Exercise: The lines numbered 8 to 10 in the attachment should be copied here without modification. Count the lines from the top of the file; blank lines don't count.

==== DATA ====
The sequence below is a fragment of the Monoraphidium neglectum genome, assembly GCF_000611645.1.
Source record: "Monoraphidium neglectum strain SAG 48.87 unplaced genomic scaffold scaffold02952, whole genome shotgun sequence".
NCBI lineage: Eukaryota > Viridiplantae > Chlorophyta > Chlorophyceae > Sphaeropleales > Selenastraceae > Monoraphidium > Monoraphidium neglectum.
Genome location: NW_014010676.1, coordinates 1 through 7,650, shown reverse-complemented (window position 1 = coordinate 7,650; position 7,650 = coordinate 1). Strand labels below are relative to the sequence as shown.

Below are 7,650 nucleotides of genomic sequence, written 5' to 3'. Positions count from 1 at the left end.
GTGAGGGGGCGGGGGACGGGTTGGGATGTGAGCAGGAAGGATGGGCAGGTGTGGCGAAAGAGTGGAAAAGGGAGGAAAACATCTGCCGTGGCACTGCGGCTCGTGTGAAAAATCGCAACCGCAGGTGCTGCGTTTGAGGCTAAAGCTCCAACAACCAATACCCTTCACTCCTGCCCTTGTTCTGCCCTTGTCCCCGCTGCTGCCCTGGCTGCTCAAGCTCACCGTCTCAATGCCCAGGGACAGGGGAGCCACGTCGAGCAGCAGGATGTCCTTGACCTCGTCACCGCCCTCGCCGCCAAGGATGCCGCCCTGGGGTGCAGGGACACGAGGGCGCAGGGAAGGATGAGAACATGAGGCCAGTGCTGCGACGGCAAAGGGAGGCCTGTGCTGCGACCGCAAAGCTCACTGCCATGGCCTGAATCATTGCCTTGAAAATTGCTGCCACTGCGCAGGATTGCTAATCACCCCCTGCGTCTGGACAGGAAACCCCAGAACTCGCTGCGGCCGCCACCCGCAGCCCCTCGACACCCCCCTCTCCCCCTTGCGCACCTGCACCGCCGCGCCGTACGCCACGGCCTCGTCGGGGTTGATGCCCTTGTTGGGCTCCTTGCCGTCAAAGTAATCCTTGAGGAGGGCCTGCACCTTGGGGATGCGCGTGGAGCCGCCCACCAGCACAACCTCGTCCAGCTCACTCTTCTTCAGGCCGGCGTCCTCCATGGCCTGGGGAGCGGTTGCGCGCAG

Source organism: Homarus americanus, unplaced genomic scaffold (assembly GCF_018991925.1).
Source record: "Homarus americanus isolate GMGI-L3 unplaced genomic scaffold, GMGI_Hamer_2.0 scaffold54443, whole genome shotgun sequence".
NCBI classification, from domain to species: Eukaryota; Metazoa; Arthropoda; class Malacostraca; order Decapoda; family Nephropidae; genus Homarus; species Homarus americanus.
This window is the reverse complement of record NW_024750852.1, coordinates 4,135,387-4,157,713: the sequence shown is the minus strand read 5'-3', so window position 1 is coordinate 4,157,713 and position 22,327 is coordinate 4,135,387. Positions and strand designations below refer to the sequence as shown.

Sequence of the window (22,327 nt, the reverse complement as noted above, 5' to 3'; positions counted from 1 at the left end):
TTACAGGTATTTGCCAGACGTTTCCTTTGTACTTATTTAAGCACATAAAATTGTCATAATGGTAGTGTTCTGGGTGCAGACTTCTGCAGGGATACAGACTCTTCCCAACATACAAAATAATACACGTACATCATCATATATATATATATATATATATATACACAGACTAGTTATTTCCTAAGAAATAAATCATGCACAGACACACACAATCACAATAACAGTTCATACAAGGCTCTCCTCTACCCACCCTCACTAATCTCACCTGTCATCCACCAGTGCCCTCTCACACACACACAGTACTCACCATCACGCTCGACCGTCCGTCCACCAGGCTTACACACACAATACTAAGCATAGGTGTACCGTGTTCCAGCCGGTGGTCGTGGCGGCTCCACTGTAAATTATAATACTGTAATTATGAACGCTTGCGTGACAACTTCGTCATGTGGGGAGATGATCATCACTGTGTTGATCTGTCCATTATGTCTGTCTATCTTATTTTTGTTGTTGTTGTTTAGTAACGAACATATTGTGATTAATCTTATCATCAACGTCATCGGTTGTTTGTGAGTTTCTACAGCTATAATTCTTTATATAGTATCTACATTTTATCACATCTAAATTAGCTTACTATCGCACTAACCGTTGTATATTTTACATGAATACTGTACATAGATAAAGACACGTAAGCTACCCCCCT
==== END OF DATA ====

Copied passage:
Source record: "Homarus americanus isolate GMGI-L3 unplaced genomic scaffold, GMGI_Hamer_2.0 scaffold54443, whole genome shotgun sequence".
NCBI classification, from domain to species: Eukaryota; Metazoa; Arthropoda; class Malacostraca; order Decapoda; family Nephropidae; genus Homarus; species Homarus americanus.
This window is the reverse complement of record NW_024750852.1, coordinates 4,135,387-4,157,713: the sequence shown is the minus strand read 5'-3', so window position 1 is coordinate 4,157,713 and position 22,327 is coordinate 4,135,387. Positions and strand designations below refer to the sequence as shown.